Interpreting social science link analysis research: A theoretical framework

Interpreting social science link analysis research: A theoretical framework Link analysis in various forms is now an established technique in many different subjects, reflecting the perceived importance of links and of the Web. A critical but very difficult issue is how to interpret the results of social science link analyses. It is argued that the dynamic nature of the Web, its lack of quality control, and the online proliferation of copying and imitation mean that methodologies operating within a highly positivist, quantitative framework are ineffective. Conversely, the sheer variety of the Web makes application of qualitative methodologies and pure reason very problematic to large‐scale studies. Methodology triangulation is consequently advocated, in combination with a warning that the Web is incapable of giving definitive answers to large‐scale link analysis research questions concerning social factors underlying link creation. Finally, it is claimed that although theoretical frameworks are appropriate for guiding research, a Theory of Link Analysis is not possible. http://www.deepdyve.com/assets/images/DeepDyve-Logo-lg.png Journal of the Association for Information Science and Technology Wiley

Interpreting social science link analysis research: A theoretical framework

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Publisher
Wiley
Copyright
Copyright © 2006 Wiley Subscription Services, Inc., A Wiley Company
ISSN
2330-1635
eISSN
2330-1643
DOI
10.1002/asi.20253
Publisher site
See Article on Publisher Site

Abstract

Link analysis in various forms is now an established technique in many different subjects, reflecting the perceived importance of links and of the Web. A critical but very difficult issue is how to interpret the results of social science link analyses. It is argued that the dynamic nature of the Web, its lack of quality control, and the online proliferation of copying and imitation mean that methodologies operating within a highly positivist, quantitative framework are ineffective. Conversely, the sheer variety of the Web makes application of qualitative methodologies and pure reason very problematic to large‐scale studies. Methodology triangulation is consequently advocated, in combination with a warning that the Web is incapable of giving definitive answers to large‐scale link analysis research questions concerning social factors underlying link creation. Finally, it is claimed that although theoretical frameworks are appropriate for guiding research, a Theory of Link Analysis is not possible.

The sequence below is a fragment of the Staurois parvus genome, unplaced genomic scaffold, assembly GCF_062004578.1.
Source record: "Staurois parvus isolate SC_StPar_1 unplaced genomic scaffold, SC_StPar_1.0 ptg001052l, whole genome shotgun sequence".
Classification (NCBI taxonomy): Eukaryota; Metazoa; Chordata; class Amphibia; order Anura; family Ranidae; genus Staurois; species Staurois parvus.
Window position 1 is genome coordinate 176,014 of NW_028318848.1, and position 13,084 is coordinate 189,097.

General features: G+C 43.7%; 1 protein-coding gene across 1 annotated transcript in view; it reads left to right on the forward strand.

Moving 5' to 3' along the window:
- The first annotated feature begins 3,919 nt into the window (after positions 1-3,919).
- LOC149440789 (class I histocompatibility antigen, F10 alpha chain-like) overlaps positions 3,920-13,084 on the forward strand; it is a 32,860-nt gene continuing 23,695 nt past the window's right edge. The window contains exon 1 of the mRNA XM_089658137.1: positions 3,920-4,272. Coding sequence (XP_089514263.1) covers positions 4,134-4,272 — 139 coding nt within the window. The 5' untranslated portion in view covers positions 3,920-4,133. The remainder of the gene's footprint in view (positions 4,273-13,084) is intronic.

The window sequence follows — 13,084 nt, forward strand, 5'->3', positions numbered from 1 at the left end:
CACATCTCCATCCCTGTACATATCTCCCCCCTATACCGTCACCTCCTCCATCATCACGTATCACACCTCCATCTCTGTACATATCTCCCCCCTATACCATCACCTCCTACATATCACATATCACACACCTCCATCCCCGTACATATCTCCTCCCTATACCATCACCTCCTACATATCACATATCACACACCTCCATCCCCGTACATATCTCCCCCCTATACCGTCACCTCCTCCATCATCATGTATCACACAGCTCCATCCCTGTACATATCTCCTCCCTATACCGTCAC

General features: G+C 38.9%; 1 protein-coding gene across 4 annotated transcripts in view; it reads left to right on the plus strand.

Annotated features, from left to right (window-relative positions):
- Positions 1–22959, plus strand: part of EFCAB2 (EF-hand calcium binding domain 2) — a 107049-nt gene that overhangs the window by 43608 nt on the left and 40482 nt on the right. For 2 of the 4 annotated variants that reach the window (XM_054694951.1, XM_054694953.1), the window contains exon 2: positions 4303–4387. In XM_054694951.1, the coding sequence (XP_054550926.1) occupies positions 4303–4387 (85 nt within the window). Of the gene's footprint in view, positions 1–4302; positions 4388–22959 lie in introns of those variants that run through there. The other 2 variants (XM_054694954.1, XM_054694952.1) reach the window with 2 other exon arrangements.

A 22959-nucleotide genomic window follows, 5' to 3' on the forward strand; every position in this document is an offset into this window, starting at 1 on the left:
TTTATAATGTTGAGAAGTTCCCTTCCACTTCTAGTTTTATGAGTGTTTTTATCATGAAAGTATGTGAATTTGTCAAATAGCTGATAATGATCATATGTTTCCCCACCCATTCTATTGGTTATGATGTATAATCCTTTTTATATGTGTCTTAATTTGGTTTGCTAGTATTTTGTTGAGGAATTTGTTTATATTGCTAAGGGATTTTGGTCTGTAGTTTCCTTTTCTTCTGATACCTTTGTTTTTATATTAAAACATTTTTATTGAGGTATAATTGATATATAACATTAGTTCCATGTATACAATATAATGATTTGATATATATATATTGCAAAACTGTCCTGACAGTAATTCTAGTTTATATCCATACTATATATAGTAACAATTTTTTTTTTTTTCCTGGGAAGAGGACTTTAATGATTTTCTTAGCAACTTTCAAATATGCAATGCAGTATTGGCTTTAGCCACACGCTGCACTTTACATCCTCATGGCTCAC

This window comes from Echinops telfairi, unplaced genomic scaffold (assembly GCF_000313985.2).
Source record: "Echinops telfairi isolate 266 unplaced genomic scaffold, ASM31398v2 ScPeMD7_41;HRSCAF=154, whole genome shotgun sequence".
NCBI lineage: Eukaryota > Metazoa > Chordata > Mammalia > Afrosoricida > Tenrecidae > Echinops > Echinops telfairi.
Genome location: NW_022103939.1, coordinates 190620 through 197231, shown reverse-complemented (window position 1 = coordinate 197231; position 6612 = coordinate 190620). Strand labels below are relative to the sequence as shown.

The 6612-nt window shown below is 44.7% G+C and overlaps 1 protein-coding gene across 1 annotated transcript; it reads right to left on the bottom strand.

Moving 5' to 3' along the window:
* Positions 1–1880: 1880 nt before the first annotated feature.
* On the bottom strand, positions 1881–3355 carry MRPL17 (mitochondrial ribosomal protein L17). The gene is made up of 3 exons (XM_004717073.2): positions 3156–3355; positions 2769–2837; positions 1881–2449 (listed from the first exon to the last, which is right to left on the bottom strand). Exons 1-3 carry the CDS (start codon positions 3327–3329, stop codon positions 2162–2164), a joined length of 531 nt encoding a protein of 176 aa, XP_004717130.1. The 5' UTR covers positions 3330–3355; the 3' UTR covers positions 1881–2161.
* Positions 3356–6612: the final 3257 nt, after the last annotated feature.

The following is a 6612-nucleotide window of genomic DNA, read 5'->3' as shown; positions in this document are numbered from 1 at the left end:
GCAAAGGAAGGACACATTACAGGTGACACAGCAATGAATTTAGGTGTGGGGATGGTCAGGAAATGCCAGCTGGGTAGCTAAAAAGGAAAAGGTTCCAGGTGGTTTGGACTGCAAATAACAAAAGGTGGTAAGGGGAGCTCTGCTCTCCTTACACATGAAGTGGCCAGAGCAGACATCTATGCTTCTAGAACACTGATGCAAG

Journal

Journal of the Association for Information Science and TechnologyWiley

Published: Jan 1, 2006

References

  • Bibliometrics and beyond: Some thoughts on Web‐based citation analysis
    Cronin, B.
  • The archaeology of knowledge
    Foucault, M.
  • Can examination of WWW usage statistics and other indirect quality indicators distinguish the relative quality of medical Web sites?
    Hernández‐Borges, A.A.; Macías‐Cervi, P.; Gaspar‐Guardado, M.A.; Torres‐Álvarez de Arcaya, M.L.; Ruiz‐Rabaza, A.; Jiménez‐Sosa, A.
  • A longitudinal study of Web pages continued: A report after six years
    Koehler, W.
  • Mapping university–industry–government relations on the Internet: The construction of indicators for a knowledge‐based economy
    Leydesdorff, L.; Curran, M.

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